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Linguistics : Publications since January 2017

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%% Baran, Dominika M   
@article{fds335450,
   Author = {Baran, DM},
   Title = {Narratives of migration on Facebook: Belonging and identity
             among former fellow refugees},
   Journal = {Language in Society},
   Volume = {47},
   Number = {02},
   Pages = {245-268},
   Year = {2018},
   Month = {April},
   url = {http://dx.doi.org/10.1017/S0047404518000027},
   Doi = {10.1017/S0047404518000027},
   Key = {fds335450}
}

@book{fds335451,
   Author = {Baran, D},
   Title = {Language in immigrant America},
   Pages = {1-357},
   Year = {2017},
   Month = {January},
   ISBN = {9781107415713},
   url = {http://dx.doi.org/10.1017/9781107415713},
   Abstract = {© Dominika Baran 2017. Exploring the complex relationship
             between language and immigration in the United States, this
             timely book challenges mainstream, historically established
             assumptions about American citizenship and identity. Set
             within both a historical and a current political context,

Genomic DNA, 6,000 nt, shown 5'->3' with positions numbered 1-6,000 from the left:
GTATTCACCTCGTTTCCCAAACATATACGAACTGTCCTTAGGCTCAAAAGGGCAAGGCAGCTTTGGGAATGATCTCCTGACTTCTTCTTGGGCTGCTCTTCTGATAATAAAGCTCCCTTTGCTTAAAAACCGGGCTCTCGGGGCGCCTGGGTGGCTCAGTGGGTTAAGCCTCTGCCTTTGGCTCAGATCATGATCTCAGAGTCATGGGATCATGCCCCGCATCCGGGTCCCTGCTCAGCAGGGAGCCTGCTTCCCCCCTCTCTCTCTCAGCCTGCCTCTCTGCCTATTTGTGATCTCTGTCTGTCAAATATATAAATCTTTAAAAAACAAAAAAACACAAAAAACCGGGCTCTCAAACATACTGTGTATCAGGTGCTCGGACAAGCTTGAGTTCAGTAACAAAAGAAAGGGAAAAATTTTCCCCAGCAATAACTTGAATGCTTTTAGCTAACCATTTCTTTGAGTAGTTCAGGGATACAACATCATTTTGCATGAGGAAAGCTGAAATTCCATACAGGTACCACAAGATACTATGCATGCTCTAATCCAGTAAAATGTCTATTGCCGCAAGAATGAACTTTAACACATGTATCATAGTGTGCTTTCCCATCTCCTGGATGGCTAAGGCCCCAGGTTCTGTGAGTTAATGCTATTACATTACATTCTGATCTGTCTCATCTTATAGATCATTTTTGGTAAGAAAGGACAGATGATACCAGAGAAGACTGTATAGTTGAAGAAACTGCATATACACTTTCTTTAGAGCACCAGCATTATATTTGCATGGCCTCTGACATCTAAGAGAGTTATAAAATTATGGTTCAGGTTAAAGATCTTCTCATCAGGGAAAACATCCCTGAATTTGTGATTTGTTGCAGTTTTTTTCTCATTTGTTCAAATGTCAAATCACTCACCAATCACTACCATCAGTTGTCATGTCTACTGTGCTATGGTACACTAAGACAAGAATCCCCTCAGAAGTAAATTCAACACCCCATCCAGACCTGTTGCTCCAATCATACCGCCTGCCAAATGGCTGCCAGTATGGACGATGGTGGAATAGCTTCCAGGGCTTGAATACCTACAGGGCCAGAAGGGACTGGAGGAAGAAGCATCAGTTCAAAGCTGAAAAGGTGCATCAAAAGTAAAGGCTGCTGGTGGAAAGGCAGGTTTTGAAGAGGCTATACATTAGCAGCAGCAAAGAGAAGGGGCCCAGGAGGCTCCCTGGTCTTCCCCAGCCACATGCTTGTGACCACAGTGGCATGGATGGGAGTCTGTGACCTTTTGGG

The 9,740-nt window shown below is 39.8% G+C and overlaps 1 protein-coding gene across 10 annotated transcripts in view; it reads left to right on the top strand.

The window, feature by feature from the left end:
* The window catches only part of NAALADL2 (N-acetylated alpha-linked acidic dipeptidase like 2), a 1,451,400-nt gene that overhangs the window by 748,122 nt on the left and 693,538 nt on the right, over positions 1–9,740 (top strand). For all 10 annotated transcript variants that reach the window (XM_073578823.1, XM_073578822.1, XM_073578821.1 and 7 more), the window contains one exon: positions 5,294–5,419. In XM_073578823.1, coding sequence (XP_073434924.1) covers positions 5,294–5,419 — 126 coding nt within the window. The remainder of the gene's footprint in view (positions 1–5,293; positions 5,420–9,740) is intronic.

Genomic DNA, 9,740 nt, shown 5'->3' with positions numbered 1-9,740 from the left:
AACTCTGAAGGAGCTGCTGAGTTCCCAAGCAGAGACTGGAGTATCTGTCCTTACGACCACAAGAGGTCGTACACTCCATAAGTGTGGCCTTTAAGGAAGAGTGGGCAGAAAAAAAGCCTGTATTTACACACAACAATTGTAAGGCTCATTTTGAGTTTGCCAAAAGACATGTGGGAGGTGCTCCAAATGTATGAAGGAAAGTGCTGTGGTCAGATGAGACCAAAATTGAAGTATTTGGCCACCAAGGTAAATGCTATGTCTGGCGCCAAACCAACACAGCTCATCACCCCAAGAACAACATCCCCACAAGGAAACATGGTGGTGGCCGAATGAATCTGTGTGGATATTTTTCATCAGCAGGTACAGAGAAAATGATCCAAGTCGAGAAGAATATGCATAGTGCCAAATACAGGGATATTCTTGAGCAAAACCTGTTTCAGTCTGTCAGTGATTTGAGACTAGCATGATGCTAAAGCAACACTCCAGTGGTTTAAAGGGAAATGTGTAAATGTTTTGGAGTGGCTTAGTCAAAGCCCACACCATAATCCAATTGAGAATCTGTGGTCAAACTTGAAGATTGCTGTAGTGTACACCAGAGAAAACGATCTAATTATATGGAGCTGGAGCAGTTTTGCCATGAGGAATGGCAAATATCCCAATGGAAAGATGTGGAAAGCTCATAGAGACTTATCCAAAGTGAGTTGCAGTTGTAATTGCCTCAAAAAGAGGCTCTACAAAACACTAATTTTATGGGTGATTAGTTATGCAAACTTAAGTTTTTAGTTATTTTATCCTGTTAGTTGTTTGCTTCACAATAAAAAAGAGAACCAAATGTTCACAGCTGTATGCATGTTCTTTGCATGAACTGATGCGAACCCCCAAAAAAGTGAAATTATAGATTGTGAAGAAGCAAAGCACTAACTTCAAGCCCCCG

this book covers hotly debated topics such as language and
             ethnicity, the relationship between non-native English and
             American identity, perceptions and stereotypes related to
             foreign accents, code-switching, hybrid language forms such
             as Spanglish, language and the family, and the future of
             language in America. Work from the fields of linguistics,
             education policy, history, sociology, and politics are
             brought together to provide an accessible overview of the
             key issues. Through specific examples and case studies,
             immigrant America is presented as a diverse, multilingual,
             and multidimensional space in which identities are often
             hybridized and always multifaceted.},
   Doi = {10.1017/9781107415713},
   Key = {fds335451}
}


%% Bergelson, Elika   
@article{fds337129,
   Author = {Bergelson, E and Amatuni, A and Dailey, S and Koorathota, S and Tor,
             S},
   Title = {Day by day, hour by hour: Naturalistic language input to